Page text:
The Upper Tribunal has denied VAT zero-rating for dwellings converted from partly non-residential and partly residential areas in a building.
The appeal involved two joined cases with similar facts and in respect of which the decisions of the First-tier Tribunal (FTT) had reached opposite conclusions. The FTT was differently constituted in each case.
In the first case, MacPherson had bought a village shop that comprised office space on the ground floor and living accommodation on the ground and first floors. The building was converted into two semi-detached dwellings. Each of the dwellings consisted of areas that previously formed part of the living accommodation and part of the former commercial areas.
In the second case, Languard bought a public house that consisted of a non-residential ground floor and two residential upper floors. It converted the public house into four maisonettes, two of which were situated on part of the ground floor and part of the first floor. The other two were built on a newly constructed third floor.
Both MacPherson and Languard sold the dwellings and tried to zero-rate their supplies, but HMRC refused to allow the zero-rating. MacPherson and Languard both appealed to the FTT, although Languard accepted that the supplies of the upper maisonettes should not be zero-rated as they had not been converted from a former non-residential area.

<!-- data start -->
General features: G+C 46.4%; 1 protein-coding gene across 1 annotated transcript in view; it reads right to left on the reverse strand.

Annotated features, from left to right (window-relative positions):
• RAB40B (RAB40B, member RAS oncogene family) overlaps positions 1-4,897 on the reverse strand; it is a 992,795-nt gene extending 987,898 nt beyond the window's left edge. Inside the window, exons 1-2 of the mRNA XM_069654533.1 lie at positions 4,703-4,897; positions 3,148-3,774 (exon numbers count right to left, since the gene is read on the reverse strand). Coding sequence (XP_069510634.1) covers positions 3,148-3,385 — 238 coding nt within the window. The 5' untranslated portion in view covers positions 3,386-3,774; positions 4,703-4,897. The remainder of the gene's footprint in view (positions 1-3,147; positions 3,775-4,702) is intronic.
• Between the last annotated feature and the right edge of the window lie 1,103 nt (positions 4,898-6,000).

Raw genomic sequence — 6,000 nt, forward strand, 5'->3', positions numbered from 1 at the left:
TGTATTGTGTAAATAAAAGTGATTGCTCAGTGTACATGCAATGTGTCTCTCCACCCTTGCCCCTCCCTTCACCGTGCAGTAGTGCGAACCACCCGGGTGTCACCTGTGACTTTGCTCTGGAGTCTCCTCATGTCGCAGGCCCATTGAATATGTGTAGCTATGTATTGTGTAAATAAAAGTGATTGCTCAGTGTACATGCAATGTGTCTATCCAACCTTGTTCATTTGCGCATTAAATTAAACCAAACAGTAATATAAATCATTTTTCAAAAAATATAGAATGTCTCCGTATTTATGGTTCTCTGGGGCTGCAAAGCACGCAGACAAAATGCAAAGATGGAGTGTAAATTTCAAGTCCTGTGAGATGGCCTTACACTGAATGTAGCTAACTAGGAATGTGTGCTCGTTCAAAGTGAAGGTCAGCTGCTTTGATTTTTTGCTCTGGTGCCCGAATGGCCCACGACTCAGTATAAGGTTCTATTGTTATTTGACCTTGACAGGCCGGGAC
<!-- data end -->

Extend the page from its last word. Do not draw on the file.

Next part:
In MacPherson the FTT decided that the sales of the dwellings were not zero-rated. In Languard the FTT found that the sales of the maisonettes were zero-rated.
On appeal by the developers, the Upper Tribunal held that the first grant of a major interest in the converted dwellings could not be zero-rated because each of the dwellings comprised both former residential and non-residential areas. It held that, for zero-rating to apply, a converted dwelling must have been converted entirely from a former non-residential area and that the Court of Appeal decision in Blom-Cooper and Jacobs did not apply. In that case, the Court had said that it was not necessary for a converted dwelling to be comprised exclusively of a former non-residential area and that zero-rating could apply in respect of such proportion of a new dwelling which had been created from a non-residential area. However, the Court of Appeal’s indication on this point was not binding as it did not have to consider this particular issue in the Blom case.
The result of the Upper Tribunal’s decision is that when a new dwelling is created in a building which was previously partly residential and partly non-residential, the number of dwellings in the converted building should be counted. If the number exceeds the number of dwellings which existed before the conversion, then zero-rating will apply but only in respect of the dwellings that have been converted wholly from former non-residential areas. The decision severely limits the availability of zero-rating. However, hopefully the case will be appealed, and the more common sense approach indicated by the Court of Appeal in the Blom case confirmed.
Published: September 2017
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